Every week this year I'm posting a letter by either Émilie du Châtelet or Voltaire, while composer Nicholas Gentile develops the new Australian opera on universal themes: Émilie & Voltaire. Here is Voltaire writing to librettist François-Augustin de Paradis de Moncrif. The image shows the opera house in Nancy.
'You’re the only person in the world capable of thinking about other people’s doings in the midst of all you have to do yourself. Rest assured, I’m full of gratitude. The opera went very well yesterday. I went along at the end, to see how things had gone, and I heard excellent news. The audience is looking forward to the changes to the third act. But the music will need to be very lively and striking. My credit with the ch. de B. [the composer, the Chevalier de Brassac] consists solely in my tender devotion to him. In no way am I a connoisseur of music, but I do have ears and I can see what audiences like, and I venture to beg our amiable chevalier, on behalf of those audiences, to augment the sweetness, grace and gallantry of his music with a little vivacity and tumult. If the third act delivers the brilliant effect that it should, I’m hoping for fifty performances. Ah, what fun we’ll have, confounding the fools and the scoffers! In that pleasant hope I remain the tenderest and most zealous of your servants. V.'
Letters from Émilie and Voltaire
Happy New Year! In 2019 Nicholas Gentile is composing Émilie & Voltaire with the assistance of the Fine Music 102.5 Kruger Scholarship. To introduce you to this exciting project, every week this year we’re posting an extract from a letter from one of these famous lovers: on music, the theatre, philosophy, Paris, Cirey, physics, mathematics, friends … and love.
An opera about Voltaire and Mme du Châtelet—what could be more natural? Voltaire, twelve years older than Émilie, claimed to remember her as a girl, but their first fateful encounter was at the opera in Paris in 1733: Moncrif’s The Empire of Love. So began a love affair that lasted until her death in 1749. Voltaire was a poet, playwright and librettist; Émilie played the harpsichord beautifully and sang whole operas by heart, her favourite composer being Destouches. Today's image is from Destouches' opera, Issé.
From Émilie to Aldonce de Sade, December 1733
Despite princesses and pompons, I give serious consideration to the fortunes of my friends … I abandon myself to society without caring for it very much. One inconsequential thing leads to another and I can often spend whole days without really feeling as though I’ve lived at all … I’m delighted that [Voltaire’s] Adélaïde pleased you: I was touched by it. I found it tender, noble, moving and well written; the fifth act is especially charming … Voltaire himself has been ill for three weeks and hasn’t been out. But his imagination is none the less lively and brilliant for that: he’s managed to complete two operas and hand one of them over to Rameau, to be performed in six months’ time. People are bound to have written to tell you what Rameau is like, and the different opinions that divide audiences as to his music: some think him divine and far superior to Lully; others think his work finely wrought, but not in the least pleasing or varied. I must admit I belong to the latter group: I like Issé [by Destouches] a hundred times better—it’s on at the moment and Mademoiselle Le Maure excels in the title role.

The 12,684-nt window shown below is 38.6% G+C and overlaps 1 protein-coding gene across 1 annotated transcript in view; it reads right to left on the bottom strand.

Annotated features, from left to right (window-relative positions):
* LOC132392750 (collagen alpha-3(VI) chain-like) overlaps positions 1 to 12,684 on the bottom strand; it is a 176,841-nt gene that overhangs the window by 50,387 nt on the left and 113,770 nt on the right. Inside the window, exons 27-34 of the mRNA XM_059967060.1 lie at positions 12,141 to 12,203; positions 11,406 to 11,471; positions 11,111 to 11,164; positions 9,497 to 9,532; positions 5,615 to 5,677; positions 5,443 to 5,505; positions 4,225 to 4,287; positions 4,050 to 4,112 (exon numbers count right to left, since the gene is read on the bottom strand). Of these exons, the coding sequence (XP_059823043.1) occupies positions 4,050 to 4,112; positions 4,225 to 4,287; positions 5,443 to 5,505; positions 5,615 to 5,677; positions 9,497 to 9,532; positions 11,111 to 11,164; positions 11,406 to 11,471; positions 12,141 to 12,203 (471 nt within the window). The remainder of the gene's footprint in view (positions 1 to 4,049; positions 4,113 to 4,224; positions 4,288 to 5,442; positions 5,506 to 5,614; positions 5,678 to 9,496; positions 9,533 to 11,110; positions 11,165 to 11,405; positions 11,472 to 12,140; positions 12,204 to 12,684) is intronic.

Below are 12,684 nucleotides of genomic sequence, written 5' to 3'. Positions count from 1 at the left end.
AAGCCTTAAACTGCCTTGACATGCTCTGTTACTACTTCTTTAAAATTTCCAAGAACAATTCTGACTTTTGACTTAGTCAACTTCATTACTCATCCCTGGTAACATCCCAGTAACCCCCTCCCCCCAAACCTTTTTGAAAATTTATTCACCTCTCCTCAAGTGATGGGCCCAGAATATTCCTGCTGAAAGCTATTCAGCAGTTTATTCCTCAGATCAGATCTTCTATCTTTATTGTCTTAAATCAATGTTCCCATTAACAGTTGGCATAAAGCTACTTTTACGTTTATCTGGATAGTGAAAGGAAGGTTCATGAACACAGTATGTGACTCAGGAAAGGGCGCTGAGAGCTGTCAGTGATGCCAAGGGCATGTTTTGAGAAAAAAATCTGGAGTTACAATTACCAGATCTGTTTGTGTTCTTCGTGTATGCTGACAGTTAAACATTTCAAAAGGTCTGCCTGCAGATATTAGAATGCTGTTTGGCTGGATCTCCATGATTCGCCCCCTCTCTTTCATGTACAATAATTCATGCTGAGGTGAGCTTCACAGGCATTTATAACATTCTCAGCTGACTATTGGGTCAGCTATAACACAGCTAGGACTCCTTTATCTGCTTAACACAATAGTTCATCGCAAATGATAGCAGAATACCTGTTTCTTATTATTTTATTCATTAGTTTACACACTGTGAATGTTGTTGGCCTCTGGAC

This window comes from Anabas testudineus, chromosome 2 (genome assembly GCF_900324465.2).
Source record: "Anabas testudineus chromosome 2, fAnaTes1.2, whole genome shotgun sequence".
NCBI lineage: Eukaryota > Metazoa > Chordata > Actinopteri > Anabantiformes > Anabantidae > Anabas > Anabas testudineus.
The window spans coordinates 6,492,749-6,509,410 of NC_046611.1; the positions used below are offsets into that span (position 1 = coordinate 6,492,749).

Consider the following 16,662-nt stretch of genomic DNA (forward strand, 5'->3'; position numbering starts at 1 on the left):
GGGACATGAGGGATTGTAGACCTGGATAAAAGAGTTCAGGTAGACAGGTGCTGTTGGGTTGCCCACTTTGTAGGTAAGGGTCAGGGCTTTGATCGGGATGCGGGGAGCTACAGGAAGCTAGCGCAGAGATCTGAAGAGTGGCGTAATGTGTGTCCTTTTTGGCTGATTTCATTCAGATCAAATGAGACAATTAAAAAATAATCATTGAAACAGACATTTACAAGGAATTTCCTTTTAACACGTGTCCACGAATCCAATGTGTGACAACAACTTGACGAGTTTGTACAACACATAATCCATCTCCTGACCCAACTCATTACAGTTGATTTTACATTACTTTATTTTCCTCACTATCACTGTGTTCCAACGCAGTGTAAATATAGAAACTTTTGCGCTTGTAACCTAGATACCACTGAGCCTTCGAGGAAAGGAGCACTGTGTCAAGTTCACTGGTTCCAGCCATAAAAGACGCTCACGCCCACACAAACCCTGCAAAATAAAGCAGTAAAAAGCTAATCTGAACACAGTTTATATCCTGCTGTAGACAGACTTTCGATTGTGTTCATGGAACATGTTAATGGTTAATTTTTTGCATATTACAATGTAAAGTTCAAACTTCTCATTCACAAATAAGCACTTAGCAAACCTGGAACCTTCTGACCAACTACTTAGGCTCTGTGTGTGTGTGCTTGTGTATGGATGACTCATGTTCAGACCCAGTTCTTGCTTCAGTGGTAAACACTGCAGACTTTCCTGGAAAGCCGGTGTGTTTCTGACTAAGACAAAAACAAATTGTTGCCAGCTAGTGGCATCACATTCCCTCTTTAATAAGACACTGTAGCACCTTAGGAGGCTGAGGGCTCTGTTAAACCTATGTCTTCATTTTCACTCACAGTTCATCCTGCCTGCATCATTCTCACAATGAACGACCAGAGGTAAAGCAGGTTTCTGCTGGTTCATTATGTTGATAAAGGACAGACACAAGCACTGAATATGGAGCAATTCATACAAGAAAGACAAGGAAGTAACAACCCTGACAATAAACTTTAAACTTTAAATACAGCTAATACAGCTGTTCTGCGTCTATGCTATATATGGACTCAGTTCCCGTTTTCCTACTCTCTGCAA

Praise for Cirey and Émilie
Working with Nicholas Gentile on our plans for Émilie & Voltaire (the title of the new opera, previously called The Propagation of Fire), to my delight I came across four lines by Voltaire about Cirey and Émilie that I've translated for you below.
Un voyageur qui ne mentit jamais
Passe à Cirey, l’admire, le contemple;
Il croit d’abord que ce n’est qu’un palais;
Mais il voit Émilie: ‘Ah, dit-il, c’est un temple.’
A traveller, precise about the best or worst,
Visits Cirey, contemplates it, calls it fine;
It seems just a palace, or so he thinks at first;
But he sees Émilie and says, ‘Ah, it’s a shrine.’
Nicholas Gentile, Fine Music 102.5 and The Propagation of Fire
For some time the brilliant young composer Nicholas Gentile and I (librettist) have been working on a new opera with universal themes, The Propagation of Fire. I can now reveal that Fine Music 102.5 has announced its Kruger Scholar for 2019--Nicholas Gentile, whose winning project is to score and record the full opera with the cooperation of Fine Music during 2019. This is a major recognition of Nick's talents, and powerful support from a radio station that engages 500,000 listeners in the Sydney region, and a myriad more worldwide who love classical music, opera and jazz. Find out more about the Scholarship and The Propagation of Fire as we keep you up to date.
Émilie du Châtelet is playing with fire ...
I had forgotten that some years ago I gathered this image from the room in the Château de Breteuil that is dedicated to the most famous woman born into their illustrious family. Today I'm adding it to the images I'd like to share with you as the opera THE PROPAGATION OF FIRE is developed, by brilliant composer Nicholas Gentile. Émilie's is a story that every woman should know, and that will intrigue opera-goers in Australia before it goes on to the international stage. A new Australian opera on universal themes: we'll keep you updated on its progress!
The beautiful Bechstein that this week comes into the possession of Nicholas Gentile, composer of the new opera The Propagation of Fire, to my libretto. It's pictured here in the recording studio where it has lived for many years. Right now it's the most inspiring instrument in the magnificent musical adventure that Nick is undertaking. There'll be more here on the journey ...
Death in Champagne
I have a delightful piece of news: Murder at Cirey, the first Victor Constant Mystery, and Death in Champagne are being launched into the world by an enthusiastic, energetic and very articulate literary agent based in Edinburgh. I've just sent her a gallery of pictures to show why I love writing about the valley of the Upper Marne in France. This is a photograph of Victor's barracks--that is, the Gendarmerie at Chaumont. Until I met Victor I'd never have thought to describe a military police headquarters as 'handsome' but I think this one fits the bill. It's wonderful to know that Death in Champagne and the rest of the series are in the best of hands.